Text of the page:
There are still a good few weeks to go until the next batch of bank holidays and for the younger ones in your family, they have probably started looking forward to the mid-term break already.
Fear not, and hope for a severe cold snap in the weather. <em>LiveScience</em> recently featured a range of frivolous winter activities that will keep them away from the TV and at the same time, maybe give them an appetite for science, albeit ‘pop’ science.
<strong>Frozen bubbles:</strong> If you have a bottle of bubbles hanging around from summer, and if you’re in an area where the temperature is at freezing point or below, try this.
The trick is to blow the bubbles into the air as high as you can so they have a chance to freeze (they will) before they reach the ground, hopefully intact. Even if they break, they will form interesting shapes similar to cracked egg shells.
<strong>Balloonatics</strong> (with apologies to a certain group of cardiac surgeons)<strong>:</strong> Blow up a regular balloon outside in the freezing cold and leave it there to deflate. When it’s suitably saggy, have your little one bring it inside and watch it re-inflate and enjoy your smugness as you explain how the volume of gas changes according to different temperatures.
<strong>Freeze-dried treats:</strong> It’s hardly science but a fun activity if there’s snow in your area is to create your own sweet treats.
Heat some maple syrup in a pot to around 115<sup>o</sup> Celsius. Then grab some fresh, clean snow and pat it down onto a baking tray.
Pour the heated syrup onto the snow on the baking tray, grab some ice lolly sticks and presto, your little ones can roll their own maple syrup ice lollies.
This one may come in useful for those of you who have finally had enough of the Irish health system and are heading off to Canada.
<strong>Flagging the pole:</strong> It’s never too early in life to introduce the concept of preventive medicine, so here are a few facts to impart to the little ones…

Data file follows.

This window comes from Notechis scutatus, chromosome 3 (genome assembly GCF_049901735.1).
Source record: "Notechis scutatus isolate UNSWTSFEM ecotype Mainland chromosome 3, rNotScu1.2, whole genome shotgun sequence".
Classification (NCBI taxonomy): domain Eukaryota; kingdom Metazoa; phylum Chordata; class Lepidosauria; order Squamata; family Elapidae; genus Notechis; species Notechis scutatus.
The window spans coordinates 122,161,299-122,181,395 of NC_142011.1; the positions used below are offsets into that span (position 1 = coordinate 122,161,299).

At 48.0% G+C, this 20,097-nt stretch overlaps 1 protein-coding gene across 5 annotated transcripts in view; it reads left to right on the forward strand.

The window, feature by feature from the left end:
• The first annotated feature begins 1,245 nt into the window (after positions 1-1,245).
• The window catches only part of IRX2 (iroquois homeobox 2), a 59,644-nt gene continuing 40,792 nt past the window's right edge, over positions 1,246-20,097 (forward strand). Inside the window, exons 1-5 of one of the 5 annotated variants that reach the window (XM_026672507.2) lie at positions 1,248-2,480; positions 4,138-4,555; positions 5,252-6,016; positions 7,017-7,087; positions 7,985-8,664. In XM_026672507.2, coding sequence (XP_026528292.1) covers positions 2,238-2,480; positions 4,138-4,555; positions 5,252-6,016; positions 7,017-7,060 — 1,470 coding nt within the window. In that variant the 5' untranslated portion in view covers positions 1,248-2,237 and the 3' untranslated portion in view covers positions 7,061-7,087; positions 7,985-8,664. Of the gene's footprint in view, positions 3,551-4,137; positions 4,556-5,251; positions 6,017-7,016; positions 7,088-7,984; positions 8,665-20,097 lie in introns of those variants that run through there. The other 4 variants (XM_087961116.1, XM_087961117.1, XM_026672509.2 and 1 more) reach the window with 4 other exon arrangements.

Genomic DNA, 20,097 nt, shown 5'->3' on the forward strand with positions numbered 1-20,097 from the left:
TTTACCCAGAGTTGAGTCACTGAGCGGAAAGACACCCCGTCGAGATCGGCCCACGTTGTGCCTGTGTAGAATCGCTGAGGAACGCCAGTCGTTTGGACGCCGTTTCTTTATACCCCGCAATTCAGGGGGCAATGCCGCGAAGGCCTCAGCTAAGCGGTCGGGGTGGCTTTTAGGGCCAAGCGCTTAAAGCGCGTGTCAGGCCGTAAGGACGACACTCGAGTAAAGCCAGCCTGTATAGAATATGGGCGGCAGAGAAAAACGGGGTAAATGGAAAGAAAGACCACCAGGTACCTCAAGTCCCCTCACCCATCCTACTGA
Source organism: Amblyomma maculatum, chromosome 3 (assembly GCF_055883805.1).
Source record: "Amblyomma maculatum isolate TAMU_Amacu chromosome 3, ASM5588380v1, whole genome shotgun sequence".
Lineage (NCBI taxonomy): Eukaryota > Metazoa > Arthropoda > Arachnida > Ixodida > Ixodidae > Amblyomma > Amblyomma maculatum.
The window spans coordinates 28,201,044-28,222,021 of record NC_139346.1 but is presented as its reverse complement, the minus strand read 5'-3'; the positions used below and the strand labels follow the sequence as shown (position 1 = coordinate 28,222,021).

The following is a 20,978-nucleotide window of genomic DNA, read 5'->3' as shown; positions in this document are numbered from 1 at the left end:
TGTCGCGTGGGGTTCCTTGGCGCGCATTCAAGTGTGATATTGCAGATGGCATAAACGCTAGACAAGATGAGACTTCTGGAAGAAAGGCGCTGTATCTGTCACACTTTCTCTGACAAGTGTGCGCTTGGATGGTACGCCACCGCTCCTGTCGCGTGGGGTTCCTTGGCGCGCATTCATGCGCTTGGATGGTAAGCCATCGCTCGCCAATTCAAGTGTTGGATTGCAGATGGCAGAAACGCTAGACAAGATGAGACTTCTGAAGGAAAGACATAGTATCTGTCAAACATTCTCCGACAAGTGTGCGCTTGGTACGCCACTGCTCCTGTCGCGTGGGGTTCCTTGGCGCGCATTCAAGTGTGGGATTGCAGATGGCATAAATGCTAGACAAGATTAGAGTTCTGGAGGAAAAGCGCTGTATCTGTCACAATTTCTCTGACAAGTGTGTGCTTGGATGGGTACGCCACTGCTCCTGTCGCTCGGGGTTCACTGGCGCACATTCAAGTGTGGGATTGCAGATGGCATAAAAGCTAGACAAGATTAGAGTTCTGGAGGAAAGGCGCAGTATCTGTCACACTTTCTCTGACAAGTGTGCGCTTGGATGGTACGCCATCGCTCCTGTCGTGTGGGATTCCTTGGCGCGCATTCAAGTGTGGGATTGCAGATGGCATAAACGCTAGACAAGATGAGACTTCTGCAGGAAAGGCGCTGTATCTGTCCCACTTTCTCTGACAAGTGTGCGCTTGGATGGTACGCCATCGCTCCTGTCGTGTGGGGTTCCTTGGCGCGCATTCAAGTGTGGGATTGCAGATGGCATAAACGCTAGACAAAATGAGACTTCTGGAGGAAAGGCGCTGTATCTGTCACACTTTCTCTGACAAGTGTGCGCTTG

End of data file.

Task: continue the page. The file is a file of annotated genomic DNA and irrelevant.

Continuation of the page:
(1) Metal pulls heat from an organ much faster than the body can replace it; (2) frozen metal cools the surface of an organ and the body distributes more heat to cooled areas; and (3) moisture on an exposed organ freezes in cold weather, while ice latches-on to pores and metal simultaneously.
Bottom line to tell the kiddies — never put your tongue on a freezing flagpole to test a theory.
<h3>A brighter future </h3>
Regular readers will know that I am routinely flabbergasted at the continuing wave of unorthodox and sometimes bizarre treatments in the field of aesthetic surgery. Some examples include ‘nipple enhancement’, ‘dimpleplasty’, ‘six-pack creation’, ‘belly-button enhancement’ (to turn an ‘outie’ into an ‘innie’), ‘eyelash transplantation’ and ‘G-spot enlargement’, to name but a few.
One of the latest and weirdest of these is illustrated in the growing demand at the Lelux Hospital in Bangkok for a procedure labelled ‘penis lightening’.
According to the hospital’s Facebook page, pigmentation lasers similar to those used for many other regular procedures are used to break down the melanin in skin cells. Three-to-four of these procedures are carried out in the hospital each day, apparently at a cost of around $650 for five sessions.
The hospital says the surge in demand followed the rise in popularity months earlier of cosmetic labia-lightening at the same facility. Overall, these procedures are provided in response to social pressures in Thailand and surrounding countries that regards lighter skin as more desirable.
For those who have genuinely disfiguring conditions, cosmetic surgery of course has its rightful place in the realm of medicine. But for those who simply want cuter nipples or more fair-skinned genitalia, as my grandmother would have said, ‘isn’t it little they have to be worrying about’.
<h3>On thin ice</h3>
As if proof were needed that GPs need a sense of humour, here are a few quotes from Prof Helen Stokes-Lampard, Chairperson of the Royal College of General Practitioners in the UK, made to Sky News just before Christmas. Prof Stokes-Lampard provided a wry assessment of the potential health status of Santa Claus: “He’s overweight and all of us do our bit to add to his obesity by leaving mince pies and cookies for him and milk or alcohol,” she said.
“He may have gout, he may have alcoholism — there’s a real bit of binge-drinking going on. There are also issues with sleep deprivation, work stress, his mental health.”
Warning that his reindeer may be infested with ticks and denouncing the practice of leaving alcohol for him by the fireside, she added: “The human body can only process one unit of alcohol per hour, which means excessive consumption could make Santa drunk very quickly.
“This not only increases the likelihood of him slipping in the snow or mixing-up important presents, but could also lead to long-term issues affecting his mood and mental health.”